What are the features of the disease?
Most people with the disease will suffer from strokes. These most commonly first occur in the 30s to 50s although we are discovering that the disease can be very variable, and in some people no problems may occur until their 60s. There are some individuals identified with CADASIL who remain well in their 70s. The strokes are what we refer to as lacunar strokes (literally meaning a small lake or hole in the brain). Because they are small, they tend to be fairly mild and individuals often recover well. The most common type of stroke causes weakness affecting one side of the body. If recurrent strokes occur, this can lead to persistent disability which is most often arm or leg weakness, or slurring of the speech.
Migraine is another common feature of CADASIL. This most commonly starts in the 20s but the age of onset is variable. Usually it is what we call ‘complex’ migraine. This means that, in addition to the headache, there are short-lived neurological symptoms, most commonly, some disturbance of vision, numbness down one side of the body, or speech disturbance. Individuals with CADASIL can suffer from anxiety or depression. Not surprisingly, depression is very frequent after any type of stroke and usually improves with time, although treatment may be necessary. Occasionally, depression occurs before any other symptoms of CADASIL.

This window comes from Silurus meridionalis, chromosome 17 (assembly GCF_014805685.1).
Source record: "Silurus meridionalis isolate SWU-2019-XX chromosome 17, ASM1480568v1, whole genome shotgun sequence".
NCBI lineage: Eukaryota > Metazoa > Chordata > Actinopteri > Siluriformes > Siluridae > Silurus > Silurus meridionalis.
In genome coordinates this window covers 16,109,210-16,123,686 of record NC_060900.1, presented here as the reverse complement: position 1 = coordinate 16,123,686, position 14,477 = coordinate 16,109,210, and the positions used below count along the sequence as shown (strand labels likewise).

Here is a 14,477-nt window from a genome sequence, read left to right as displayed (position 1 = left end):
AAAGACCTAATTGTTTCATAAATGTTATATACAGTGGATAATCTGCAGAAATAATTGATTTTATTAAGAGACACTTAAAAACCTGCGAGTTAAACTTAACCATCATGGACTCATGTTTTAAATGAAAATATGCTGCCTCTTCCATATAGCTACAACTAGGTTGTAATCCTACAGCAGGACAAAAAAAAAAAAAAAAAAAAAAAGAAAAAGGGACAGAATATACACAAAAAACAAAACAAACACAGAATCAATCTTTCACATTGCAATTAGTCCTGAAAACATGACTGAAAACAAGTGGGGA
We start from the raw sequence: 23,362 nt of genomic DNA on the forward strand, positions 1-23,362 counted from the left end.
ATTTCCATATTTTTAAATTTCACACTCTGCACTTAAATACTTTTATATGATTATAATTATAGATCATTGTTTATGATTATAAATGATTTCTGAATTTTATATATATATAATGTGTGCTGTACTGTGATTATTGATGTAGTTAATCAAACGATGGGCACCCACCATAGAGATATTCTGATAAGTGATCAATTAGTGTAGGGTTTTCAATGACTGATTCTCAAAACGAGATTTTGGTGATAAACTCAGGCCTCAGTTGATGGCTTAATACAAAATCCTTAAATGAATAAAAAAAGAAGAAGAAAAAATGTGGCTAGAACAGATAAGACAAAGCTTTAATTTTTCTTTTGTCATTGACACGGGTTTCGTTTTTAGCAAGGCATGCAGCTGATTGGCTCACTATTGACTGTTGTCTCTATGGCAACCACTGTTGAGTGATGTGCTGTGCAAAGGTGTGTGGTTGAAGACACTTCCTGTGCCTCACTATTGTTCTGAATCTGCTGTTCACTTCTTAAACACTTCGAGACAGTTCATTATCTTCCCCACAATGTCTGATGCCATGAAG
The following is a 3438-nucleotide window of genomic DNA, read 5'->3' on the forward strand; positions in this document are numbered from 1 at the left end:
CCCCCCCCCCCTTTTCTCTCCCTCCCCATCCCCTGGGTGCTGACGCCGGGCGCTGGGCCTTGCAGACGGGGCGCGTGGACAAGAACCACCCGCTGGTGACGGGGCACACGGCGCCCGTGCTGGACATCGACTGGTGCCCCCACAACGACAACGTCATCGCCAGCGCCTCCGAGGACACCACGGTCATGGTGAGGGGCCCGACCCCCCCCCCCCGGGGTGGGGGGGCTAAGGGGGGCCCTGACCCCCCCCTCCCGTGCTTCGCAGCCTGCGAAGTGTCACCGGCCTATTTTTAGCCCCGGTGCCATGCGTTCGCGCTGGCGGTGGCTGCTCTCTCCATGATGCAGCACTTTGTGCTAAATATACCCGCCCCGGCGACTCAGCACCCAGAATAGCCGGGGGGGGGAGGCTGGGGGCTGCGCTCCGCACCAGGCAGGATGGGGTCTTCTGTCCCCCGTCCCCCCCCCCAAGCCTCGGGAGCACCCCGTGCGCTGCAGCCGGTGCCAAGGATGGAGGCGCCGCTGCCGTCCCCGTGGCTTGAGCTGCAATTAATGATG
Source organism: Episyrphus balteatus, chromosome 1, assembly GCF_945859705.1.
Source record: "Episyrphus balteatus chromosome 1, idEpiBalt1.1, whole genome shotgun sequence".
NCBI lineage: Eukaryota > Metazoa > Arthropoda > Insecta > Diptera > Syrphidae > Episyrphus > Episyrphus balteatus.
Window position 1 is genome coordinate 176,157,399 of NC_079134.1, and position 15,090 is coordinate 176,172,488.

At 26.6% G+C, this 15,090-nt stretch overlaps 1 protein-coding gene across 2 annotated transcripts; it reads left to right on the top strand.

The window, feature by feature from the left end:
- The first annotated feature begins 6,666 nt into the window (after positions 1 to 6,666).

Rarely, seizures (fits) occur as part of CADASIL. Over time, as the disease progresses, cognitive (memory and other ‘thinking’) problems may occur 5 most likely in the 50s or 60s.
An unusual feature is of the onset of confusion and reduced consciousness over a period of hours or days, sometimes with fever and seizures; this often follows a migraine attack. This is known as encephalopathy. It recovers completely over 1 to 2 weeks and appears to have no long-term effect on the course of the disease.
Investigations when CADASIL is suspected
1. Brain Scans